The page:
The poll numbers show a clear increase in support for military action against Syria, but it is not a majority, and given Obama's other domestic troubles and the looming debt crisis, it makes a lot of sense to listen to the will of the people. This way, if Congress again proves to be unwilling be more than sticks in the mud, Obama can say that he tried to listen to the American people. If Obama does take military action after Congress says no (which he said he believes he legally can do), then Obama shows his spine and his willingness to make a tough choice. If Congress says yes, then Obama is able to say that he was right in wishing to intervene militarily, and also that he was willing to listen to Congress and act in a bipartisan manner for the good of the country.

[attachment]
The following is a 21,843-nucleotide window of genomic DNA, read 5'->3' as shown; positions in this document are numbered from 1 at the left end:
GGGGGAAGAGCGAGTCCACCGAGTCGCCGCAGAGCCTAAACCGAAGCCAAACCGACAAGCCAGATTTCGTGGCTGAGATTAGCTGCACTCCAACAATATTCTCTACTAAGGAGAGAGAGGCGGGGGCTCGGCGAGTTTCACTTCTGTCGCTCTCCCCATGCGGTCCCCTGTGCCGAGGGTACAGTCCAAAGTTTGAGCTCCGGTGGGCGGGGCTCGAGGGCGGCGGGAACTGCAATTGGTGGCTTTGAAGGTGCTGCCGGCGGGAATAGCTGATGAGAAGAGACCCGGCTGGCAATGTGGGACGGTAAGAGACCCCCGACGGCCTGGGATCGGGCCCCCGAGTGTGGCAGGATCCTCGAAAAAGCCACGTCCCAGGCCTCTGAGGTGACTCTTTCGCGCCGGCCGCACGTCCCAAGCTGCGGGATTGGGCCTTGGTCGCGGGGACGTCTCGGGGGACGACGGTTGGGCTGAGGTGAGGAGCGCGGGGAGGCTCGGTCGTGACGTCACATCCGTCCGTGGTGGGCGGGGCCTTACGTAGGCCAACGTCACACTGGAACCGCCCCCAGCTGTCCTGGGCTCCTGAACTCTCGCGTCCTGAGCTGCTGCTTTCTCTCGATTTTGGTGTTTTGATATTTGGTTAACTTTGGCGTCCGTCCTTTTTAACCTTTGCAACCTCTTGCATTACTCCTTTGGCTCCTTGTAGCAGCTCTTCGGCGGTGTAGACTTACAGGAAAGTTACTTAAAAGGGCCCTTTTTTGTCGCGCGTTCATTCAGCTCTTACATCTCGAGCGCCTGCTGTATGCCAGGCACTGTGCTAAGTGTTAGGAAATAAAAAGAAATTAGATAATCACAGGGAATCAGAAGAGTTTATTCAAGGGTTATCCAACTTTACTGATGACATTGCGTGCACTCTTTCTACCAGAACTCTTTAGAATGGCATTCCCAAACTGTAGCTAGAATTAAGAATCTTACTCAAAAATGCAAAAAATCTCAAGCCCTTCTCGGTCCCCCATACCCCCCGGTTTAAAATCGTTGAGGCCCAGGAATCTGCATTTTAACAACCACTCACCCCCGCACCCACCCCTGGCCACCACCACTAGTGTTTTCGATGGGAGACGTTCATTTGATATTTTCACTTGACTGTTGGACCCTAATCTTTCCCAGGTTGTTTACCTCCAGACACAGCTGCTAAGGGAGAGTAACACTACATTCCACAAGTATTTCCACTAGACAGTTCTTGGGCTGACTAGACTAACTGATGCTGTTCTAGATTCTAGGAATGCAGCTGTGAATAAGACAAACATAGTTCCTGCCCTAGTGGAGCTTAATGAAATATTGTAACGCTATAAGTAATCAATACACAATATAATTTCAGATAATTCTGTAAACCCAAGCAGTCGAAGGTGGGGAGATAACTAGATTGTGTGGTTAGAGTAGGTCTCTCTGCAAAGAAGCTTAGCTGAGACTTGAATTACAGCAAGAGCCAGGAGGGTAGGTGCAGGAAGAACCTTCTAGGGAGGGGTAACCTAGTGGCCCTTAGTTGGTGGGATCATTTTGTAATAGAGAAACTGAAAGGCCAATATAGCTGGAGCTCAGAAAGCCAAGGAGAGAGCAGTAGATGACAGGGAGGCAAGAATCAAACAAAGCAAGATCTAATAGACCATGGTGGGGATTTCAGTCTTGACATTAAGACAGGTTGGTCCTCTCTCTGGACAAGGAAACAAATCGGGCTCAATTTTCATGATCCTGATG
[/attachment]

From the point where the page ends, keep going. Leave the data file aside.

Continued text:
Support for strikes against Syria are not popular in several key allied countries around the world. The UK's House of Commons voted against authorizing military force, and Germany, Canada and Poland stated that they would not participate in aggressive action against Assad's regime. The United States has unilaterally used military force to the discontent of many around the world. The rush to war in Iraq 2003 is a prime example of where the intelligence was wrong and going around the United Nations did not help the United States' standing abroad. By delaying until more intelligence is gathered, and more debate is held, this administration hedges its own bet on the non-confirmation of Assad's culpability in the chemical attack. If further evidence is produced which exonerates or convicts Assad, then this stall for time will look to have been a wise decision.